My son’s obsession broke our washing machine

washing machine repairsI don’t know what’s up with my little boy. He certainly is shaping up to be an eccentric character. He’s not slow or anything, he’s intelligent and he doesn’t seem to exhibit any signs of autism, he just has some peculiarities. Nevertheless, I worry about him. I mean, how could one little boy’s strange fascination lead to the need for washing machine repairs? Sydney psychologists will perhaps never know.

Among his many quirks and foibles, Jessie collects things. I don’t mean like comic books or racing cars which are typical little boy collections, but other things like rocks. The first time I noticed it was when I was doing the laundry, stuck my hand into his pocket to check if there was any rubbish or tissue paper inside, when I discovered bits of gravel and tan bark. I mean, it would be fair enough if the rocks were interesting, like semiprecious stones or bits of curious geology, but he just seems to pick up little pieces of hard rock that have no aesthetic value.

I should have handled it better. I was surprised after discovering the rocks and I said, ‘Don’t put dirty rocks in your pockets, Jessie!’It wasn’t until later that evening, while reflecting on the incident that I realised I should have been more compassionate and asked him why. Why are you pocketing these rocks? What are they for? Perhaps he’s getting bullied at school and carries them around for protection. Or perhaps he tripped and a few pieces made their way into his pocket. It’s easy to make mistakes as a parent, I can only hope that I learn from my mistakes.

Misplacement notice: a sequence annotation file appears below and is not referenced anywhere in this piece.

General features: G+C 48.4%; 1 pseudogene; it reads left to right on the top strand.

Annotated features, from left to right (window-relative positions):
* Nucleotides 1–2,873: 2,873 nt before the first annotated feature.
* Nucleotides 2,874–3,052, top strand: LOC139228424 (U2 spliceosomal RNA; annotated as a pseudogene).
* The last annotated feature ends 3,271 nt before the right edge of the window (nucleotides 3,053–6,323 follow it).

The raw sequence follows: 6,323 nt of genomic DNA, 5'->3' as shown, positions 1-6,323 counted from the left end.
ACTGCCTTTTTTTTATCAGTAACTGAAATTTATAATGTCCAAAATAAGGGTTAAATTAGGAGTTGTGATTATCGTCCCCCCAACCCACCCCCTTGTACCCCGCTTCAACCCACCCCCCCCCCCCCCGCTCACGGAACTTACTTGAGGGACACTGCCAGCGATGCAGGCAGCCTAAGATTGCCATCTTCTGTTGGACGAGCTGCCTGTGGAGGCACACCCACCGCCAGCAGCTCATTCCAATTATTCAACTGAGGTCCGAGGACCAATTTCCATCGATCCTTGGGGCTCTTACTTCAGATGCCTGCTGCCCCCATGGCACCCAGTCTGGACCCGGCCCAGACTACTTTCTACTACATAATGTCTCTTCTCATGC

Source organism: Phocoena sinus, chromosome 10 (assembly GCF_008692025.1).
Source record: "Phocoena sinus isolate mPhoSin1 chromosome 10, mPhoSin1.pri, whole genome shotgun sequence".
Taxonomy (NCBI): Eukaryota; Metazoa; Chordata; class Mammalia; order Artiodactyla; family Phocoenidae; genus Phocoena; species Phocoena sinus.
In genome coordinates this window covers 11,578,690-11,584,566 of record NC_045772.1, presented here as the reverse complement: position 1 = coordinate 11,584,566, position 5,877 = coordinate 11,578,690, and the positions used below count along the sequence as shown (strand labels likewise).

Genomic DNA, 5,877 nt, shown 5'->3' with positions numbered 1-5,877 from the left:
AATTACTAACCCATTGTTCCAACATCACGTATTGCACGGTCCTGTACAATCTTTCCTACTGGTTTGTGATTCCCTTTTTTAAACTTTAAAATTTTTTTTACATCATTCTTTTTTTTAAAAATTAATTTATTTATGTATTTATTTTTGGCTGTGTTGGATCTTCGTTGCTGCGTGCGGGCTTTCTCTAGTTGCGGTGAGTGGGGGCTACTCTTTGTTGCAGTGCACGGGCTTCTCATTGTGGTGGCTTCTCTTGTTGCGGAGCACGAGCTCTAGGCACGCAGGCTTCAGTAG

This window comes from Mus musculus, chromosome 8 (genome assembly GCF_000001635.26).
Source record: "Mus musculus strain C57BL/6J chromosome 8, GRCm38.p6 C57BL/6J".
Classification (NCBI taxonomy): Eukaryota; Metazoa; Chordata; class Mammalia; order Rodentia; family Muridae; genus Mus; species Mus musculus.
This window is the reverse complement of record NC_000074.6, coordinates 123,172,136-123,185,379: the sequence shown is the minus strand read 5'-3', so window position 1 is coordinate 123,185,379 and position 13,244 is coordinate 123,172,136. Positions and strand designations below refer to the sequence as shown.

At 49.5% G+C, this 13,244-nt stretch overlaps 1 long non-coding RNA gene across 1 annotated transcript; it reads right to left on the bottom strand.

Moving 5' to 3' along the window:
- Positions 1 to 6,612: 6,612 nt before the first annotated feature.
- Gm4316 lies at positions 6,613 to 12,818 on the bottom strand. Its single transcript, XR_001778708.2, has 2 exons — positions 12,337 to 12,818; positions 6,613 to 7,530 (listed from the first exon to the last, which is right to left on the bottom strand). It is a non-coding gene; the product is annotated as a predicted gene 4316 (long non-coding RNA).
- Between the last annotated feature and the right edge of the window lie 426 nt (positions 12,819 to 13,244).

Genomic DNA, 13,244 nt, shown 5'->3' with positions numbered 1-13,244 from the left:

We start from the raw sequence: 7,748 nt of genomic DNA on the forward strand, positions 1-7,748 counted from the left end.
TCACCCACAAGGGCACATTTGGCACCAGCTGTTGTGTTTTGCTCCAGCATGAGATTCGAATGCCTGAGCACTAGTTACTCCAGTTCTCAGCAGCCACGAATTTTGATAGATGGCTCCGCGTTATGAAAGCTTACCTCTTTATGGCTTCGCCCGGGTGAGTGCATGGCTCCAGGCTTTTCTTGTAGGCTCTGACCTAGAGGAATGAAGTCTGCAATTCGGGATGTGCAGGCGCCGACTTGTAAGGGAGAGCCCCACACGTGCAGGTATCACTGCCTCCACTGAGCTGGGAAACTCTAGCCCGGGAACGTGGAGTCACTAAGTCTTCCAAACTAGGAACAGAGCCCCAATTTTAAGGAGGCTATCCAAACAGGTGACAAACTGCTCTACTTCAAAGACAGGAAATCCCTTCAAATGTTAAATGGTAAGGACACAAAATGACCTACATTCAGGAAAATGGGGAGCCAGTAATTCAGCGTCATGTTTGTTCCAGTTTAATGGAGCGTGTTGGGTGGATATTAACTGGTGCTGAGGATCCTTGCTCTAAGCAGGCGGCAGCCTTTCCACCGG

Well, the rock collecting continued and when I forgot to remove them from his trousers they caused the washing machine to breakdown. The Sydney Westinghouse repairs company came around and sorted out my machine, so it’s not like the rocks were a big deal. Now I’m going to have to figure out a tactful way of dealing with his other obsessions, like the collection of loose matches under his bed and the clippings of human body parts hidden in his draw. Nothing that a little motherly compassion can’t make sense of.

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